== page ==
I don’t know. I mean, who the hell was responsible for giving me this amazing theatrical life? My part in that was, whenever I sniffed a fox, I jumped into the chase. I was always ready to follow my nose. Spalding Gray once said to me, “If by nature you’re a storyteller, if you just stand still in an aware state, the story will come to you.” But then there’s the whole question of determination, you know? I was determined to get a job at the Phoenix Theatre when I was a young man. So I went after it and I kept knocking on the doors, and I finally was offered a job as a stage manager. If I hadn’t been, I would have never had the experience I had with Billie Holiday. On the other hand, of course, there are amazing things that have just come into my life that I don’t seem to have had anything to do with.
There’s also the thing of following your gut. You pass a bookstore window, and, for some unknown reason, you like the cover of the book. You know nothing about the book. So you go in and buy the book and it could change your life.
You’re pretty honest in the book about the long periods where you felt like you were flailing. Now that we’re all on lockdown, I wonder if you have any words of wisdom from your times in the wilderness. What sustained you through your fallow period?
Faith, you know—a little bit of faith. My wife who passed away, Chiquita, she was very close to the earth. She said, “Great vegetables grow in manure.” So if you trust as an artist that you are always working—always, you can’t help it—you may go through those long periods, and then it will pay off because of all you’ve been thinking and feeling. I mention Eleanora Duse in the book, and her leaving the theatre for 12 years, which must’ve seemed like a tragedy to many theatregoers. All she did was garden. But when she came back, Strasberg, who saw her perform, said it wasn’t like watching a human being, it was watching beams of light.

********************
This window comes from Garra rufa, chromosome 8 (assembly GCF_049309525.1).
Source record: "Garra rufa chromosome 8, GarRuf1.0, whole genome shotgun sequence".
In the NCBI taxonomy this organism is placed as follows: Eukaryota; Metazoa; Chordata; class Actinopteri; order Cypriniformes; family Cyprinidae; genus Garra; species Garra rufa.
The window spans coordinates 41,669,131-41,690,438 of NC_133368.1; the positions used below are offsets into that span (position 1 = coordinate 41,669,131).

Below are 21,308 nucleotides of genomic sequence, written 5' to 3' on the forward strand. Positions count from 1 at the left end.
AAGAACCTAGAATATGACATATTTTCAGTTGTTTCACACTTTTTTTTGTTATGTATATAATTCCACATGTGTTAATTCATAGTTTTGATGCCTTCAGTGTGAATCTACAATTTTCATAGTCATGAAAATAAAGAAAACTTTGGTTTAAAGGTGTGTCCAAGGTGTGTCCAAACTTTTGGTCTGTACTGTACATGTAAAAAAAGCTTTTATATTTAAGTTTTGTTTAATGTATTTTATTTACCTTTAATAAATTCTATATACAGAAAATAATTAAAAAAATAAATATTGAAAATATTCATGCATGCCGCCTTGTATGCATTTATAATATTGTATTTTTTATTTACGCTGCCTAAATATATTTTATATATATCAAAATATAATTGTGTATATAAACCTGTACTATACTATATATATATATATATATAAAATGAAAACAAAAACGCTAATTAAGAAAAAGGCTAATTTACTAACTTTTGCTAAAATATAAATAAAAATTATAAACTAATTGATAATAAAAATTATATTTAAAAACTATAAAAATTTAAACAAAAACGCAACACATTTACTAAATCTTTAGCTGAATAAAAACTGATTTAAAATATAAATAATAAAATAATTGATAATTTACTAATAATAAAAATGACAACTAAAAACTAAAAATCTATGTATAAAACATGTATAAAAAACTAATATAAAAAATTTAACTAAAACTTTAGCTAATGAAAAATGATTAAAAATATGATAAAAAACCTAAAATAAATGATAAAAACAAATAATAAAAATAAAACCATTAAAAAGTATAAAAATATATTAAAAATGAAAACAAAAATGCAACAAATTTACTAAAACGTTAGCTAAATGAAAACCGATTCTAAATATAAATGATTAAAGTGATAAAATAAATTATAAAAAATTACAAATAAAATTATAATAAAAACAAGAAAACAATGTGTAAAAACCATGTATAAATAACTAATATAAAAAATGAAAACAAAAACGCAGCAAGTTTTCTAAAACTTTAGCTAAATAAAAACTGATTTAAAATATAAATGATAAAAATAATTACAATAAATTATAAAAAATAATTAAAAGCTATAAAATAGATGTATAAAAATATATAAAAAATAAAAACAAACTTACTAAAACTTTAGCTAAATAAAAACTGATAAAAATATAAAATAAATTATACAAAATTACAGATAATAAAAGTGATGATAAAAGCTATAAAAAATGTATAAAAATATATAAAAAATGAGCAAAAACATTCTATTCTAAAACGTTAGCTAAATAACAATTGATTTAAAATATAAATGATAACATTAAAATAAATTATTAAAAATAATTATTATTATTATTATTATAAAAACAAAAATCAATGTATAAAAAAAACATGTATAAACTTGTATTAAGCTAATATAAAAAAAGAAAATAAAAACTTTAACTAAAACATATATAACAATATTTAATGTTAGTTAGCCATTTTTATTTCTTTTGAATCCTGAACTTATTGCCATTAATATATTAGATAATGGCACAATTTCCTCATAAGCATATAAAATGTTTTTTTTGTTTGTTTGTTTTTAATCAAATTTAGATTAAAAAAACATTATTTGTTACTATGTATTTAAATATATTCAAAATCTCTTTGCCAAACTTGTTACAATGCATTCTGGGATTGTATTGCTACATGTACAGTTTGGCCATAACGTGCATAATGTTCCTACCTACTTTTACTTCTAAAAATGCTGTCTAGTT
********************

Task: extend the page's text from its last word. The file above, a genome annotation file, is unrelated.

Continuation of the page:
We tend to judge those periods. I once was giving a lecture, and a woman in the Q & A said to me, “I have a writer’s block. I don’t know what to do about it.” And I said, “I don’t think there’s such a thing as writer’s block. I think if you’re a writer, you’re just taking your time and you’re in winter. But spring will come, summer will come.” And she wrote me a letter about a year later saying, “I’ve begun to write again. What you said made so much sense to me.”
Everyone, including my own parents, thought I was a washout. During those years and in spite of faith, I asked myself many times, “What the hell are you doing? Will you ever get back?” But you do. You know, nomads will spend years looking for an oasis that is uninhabited, and then they finally find it and they settle down. They live there, they grow dates on the date trees, they love being there. And then suddenly one day, maybe 12 or 15 years later, they all realize it’s time to leave what they know and go back into the desert knowing that all they’ll be doing is wandering in the desert looking for another oasis that looks exactly like the oasis they left. But they need to wander.
It’s a well worn debate, but I wanted to ask: You were steeped in Stanislavsky and studied “the method” with Strasberg, but you also revere Brecht and Grotowski. These have often been seen as separate or opposed—as naturalistic vs. presentational theatre, roughly speaking. Do you see these as two distinct traditions or in some way complementary?
You know, Grotowski is now recognized in Russia as the great disciple of Stanislavsky. And Brecht’s work as a director was as close to Strasberg’s work as you can imagine, except it was simpler. But it came from the same source. It’s like, you can get a painter like Picasso and another painter who looks diametrically opposed in their methods and what they create, but both of them wouldn’t be there without Cezanne. So our roots are in the same soil.